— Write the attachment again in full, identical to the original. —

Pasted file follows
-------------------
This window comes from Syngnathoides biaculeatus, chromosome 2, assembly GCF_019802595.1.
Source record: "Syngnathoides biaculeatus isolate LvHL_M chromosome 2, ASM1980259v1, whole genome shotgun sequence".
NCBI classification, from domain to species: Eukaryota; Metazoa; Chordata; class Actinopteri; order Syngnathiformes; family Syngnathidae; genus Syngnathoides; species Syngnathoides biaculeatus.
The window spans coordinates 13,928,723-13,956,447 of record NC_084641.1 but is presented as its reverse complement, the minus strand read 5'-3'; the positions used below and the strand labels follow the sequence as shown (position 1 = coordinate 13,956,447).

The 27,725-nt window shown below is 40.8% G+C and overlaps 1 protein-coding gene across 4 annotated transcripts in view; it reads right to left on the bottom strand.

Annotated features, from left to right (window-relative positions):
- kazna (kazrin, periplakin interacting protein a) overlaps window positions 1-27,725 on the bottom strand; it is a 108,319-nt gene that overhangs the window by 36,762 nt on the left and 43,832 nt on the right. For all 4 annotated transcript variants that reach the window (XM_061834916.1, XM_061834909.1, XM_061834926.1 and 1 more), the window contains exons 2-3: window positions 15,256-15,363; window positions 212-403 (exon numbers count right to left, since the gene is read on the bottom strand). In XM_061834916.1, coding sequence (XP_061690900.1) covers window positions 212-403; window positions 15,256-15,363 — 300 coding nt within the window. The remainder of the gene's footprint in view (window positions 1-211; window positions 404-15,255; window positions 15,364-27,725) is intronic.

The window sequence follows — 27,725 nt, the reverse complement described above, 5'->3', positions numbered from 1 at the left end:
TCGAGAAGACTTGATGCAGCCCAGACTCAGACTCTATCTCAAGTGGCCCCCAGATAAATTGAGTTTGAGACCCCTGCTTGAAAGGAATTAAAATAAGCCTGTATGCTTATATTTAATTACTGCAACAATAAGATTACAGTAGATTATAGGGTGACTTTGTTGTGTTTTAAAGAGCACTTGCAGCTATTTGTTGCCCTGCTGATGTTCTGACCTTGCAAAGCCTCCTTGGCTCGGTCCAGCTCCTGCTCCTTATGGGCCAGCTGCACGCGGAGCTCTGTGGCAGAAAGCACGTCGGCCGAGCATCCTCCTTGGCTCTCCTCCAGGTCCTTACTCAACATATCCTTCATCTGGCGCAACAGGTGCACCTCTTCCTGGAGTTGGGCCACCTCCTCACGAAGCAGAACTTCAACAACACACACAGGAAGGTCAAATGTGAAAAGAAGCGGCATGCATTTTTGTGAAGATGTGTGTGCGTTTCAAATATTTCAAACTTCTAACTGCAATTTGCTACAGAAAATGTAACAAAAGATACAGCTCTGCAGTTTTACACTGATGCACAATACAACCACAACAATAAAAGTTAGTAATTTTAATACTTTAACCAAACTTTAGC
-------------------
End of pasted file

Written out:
This window comes from Syngnathoides biaculeatus, chromosome 2, assembly GCF_019802595.1.
Source record: "Syngnathoides biaculeatus isolate LvHL_M chromosome 2, ASM1980259v1, whole genome shotgun sequence".
NCBI classification, from domain to species: Eukaryota; Metazoa; Chordata; class Actinopteri; order Syngnathiformes; family Syngnathidae; genus Syngnathoides; species Syngnathoides biaculeatus.
The window spans coordinates 13,928,723-13,956,447 of record NC_084641.1 but is presented as its reverse complement, the minus strand read 5'-3'; the positions used below and the strand labels follow the sequence as shown (position 1 = coordinate 13,956,447).

The 27,725-nt window shown below is 40.8% G+C and overlaps 1 protein-coding gene across 4 annotated transcripts in view; it reads right to left on the bottom strand.

Annotated features, from left to right (window-relative positions):
- kazna (kazrin, periplakin interacting protein a) overlaps window positions 1-27,725 on the bottom strand; it is a 108,319-nt gene that overhangs the window by 36,762 nt on the left and 43,832 nt on the right. For all 4 annotated transcript variants that reach the window (XM_061834916.1, XM_061834909.1, XM_061834926.1 and 1 more), the window contains exons 2-3: window positions 15,256-15,363; window positions 212-403 (exon numbers count right to left, since the gene is read on the bottom strand). In XM_061834916.1, coding sequence (XP_061690900.1) covers window positions 212-403; window positions 15,256-15,363 — 300 coding nt within the window. The remainder of the gene's footprint in view (window positions 1-211; window positions 404-15,255; window positions 15,364-27,725) is intronic.

The window sequence follows — 27,725 nt, the reverse complement described above, 5'->3', positions numbered from 1 at the left end:
TCGAGAAGACTTGATGCAGCCCAGACTCAGACTCTATCTCAAGTGGCCCCCAGATAAATTGAGTTTGAGACCCCTGCTTGAAAGGAATTAAAATAAGCCTGTATGCTTATATTTAATTACTGCAACAATAAGATTACAGTAGATTATAGGGTGACTTTGTTGTGTTTTAAAGAGCACTTGCAGCTATTTGTTGCCCTGCTGATGTTCTGACCTTGCAAAGCCTCCTTGGCTCGGTCCAGCTCCTGCTCCTTATGGGCCAGCTGCACGCGGAGCTCTGTGGCAGAAAGCACGTCGGCCGAGCATCCTCCTTGGCTCTCCTCCAGGTCCTTACTCAACATATCCTTCATCTGGCGCAACAGGTGCACCTCTTCCTGGAGTTGGGCCACCTCCTCACGAAGCAGAACTTCAACAACACACACAGGAAGGTCAAATGTGAAAAGAAGCGGCATGCATTTTTGTGAAGATGTGTGTGCGTTTCAAATATTTCAAACTTCTAACTGCAATTTGCTACAGAAAATGTAACAAAAGATACAGCTCTGCAGTTTTACACTGATGCACAATACAACCACAACAATAAAAGTTAGTAATTTTAATACTTTAACCAAACTTTAGC